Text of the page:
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Bevy #2: Space Shooter - The Player

ethanyidong profile image Ethan Tang Updated on ・5 min read

Welcome back! If you didn't see the previous article, you can find that here:

You'll need to download the assets here to follow along. (Kenney assets are great for any aspiring devs with questionable art skills, make sure to check out the rest of their stuff)
Again, setup your project the same way as the last time: cargo new <your-cool-name> and

Cargo.toml

[dependencies]
bevy = "0.2"

Now, make a folder structure with assets/textures in your projects, and move in some images from the asset pack into this folder. You can choose whatever, but for this tutorial I'm using playerShip1_blue.png, laserRed01.png, laserBlue01.png, and enemyRed1.pngScreen Shot 2020-09-26 at 12.52.39 PM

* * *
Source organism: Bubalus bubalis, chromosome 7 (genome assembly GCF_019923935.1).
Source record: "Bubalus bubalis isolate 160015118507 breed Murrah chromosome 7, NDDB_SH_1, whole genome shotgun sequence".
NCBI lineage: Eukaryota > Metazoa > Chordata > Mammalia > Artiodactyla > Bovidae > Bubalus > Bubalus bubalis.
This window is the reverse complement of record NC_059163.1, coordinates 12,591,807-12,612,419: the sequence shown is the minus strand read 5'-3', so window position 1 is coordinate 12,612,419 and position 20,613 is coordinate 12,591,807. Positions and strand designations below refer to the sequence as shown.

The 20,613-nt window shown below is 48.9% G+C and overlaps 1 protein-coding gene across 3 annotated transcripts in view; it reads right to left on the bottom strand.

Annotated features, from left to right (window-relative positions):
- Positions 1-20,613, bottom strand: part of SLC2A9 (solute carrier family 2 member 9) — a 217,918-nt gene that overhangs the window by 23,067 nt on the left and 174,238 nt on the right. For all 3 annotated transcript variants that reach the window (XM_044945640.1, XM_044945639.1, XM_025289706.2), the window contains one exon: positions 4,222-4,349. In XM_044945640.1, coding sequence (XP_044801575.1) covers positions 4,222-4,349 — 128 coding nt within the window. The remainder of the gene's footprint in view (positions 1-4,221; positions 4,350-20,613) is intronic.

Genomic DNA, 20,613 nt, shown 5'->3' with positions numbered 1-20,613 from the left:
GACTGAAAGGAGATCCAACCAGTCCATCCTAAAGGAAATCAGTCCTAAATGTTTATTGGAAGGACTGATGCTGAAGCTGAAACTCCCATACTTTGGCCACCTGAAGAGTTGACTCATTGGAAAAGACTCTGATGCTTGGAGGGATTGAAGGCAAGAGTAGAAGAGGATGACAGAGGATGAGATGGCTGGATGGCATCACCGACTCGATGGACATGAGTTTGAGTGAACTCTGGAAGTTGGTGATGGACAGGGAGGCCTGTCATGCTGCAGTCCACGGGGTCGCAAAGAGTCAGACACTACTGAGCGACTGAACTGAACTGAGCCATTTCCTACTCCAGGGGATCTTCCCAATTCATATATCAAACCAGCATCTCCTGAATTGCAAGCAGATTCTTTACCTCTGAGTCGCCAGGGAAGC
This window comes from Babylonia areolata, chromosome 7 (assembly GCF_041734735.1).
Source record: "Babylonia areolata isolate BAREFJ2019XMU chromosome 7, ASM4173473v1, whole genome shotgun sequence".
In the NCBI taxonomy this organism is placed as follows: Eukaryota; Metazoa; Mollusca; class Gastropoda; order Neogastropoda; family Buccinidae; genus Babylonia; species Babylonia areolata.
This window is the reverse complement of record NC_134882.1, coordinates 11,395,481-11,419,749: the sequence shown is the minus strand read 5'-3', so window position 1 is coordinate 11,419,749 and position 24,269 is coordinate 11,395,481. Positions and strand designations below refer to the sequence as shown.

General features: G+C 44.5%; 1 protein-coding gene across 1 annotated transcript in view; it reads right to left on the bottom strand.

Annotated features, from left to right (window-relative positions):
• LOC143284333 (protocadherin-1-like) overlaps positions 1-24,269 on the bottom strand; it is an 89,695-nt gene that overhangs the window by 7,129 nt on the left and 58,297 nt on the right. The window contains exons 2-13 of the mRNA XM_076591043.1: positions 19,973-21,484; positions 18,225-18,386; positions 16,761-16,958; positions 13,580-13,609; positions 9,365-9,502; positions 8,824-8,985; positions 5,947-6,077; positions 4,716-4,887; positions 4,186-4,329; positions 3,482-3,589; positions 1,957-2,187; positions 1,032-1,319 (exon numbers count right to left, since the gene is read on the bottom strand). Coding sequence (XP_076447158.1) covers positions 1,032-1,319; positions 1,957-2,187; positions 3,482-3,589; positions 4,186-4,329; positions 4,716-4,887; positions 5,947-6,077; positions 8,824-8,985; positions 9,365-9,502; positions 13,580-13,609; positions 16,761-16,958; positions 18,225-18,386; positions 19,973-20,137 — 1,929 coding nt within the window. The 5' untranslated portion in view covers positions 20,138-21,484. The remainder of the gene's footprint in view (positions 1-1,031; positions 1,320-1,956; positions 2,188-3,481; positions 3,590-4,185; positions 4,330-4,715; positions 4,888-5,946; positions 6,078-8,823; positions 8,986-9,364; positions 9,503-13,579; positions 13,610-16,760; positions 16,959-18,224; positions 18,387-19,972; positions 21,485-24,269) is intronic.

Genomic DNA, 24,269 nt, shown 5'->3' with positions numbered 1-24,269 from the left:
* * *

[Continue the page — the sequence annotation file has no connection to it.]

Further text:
Movement code

This is going to be a lot of repeat from last time, so here's the player movement code in full.

main.rs

use bevy::prelude::*;

struct Player {
    speed: f32, /* #1 */
}

fn main() {
    App::build()
        .add_resource(WindowDescriptor { /* #2 */
            title: "Space Shooter".to_string(),
            width: 1024,
            height: 1024,
            vsync: true,
            resizable: false,
            ..Default::default()
        })
        .add_resource(ClearColor(Color::rgb(0.0, 0.0, 0.0)))
        .add_default_plugins()
        .add_startup_system(setup.system())
        .add_system(player_control.system())
        .run();
}

fn setup(
    mut commands: Commands, 
    asset_server: Res<AssetServer>,
    mut materials: ResMut<Assets<ColorMaterial>>
) {
    let player_texture_handle = asset_server.load("assets/textures/playerShip1_blue.png").unwrap();/* #3 */
    commands
        .spawn(Camera2dComponents::default())
        .spawn(SpriteComponents {
            material: materials.add(player_texture_handle.into()),
            transform: Transform::from_translation(Vec3::new(0.0, -256.0, 0.0)),
            ..Default::default()
        })
        .with(Player { 
            speed: 400.0
        });
}

fn player_control(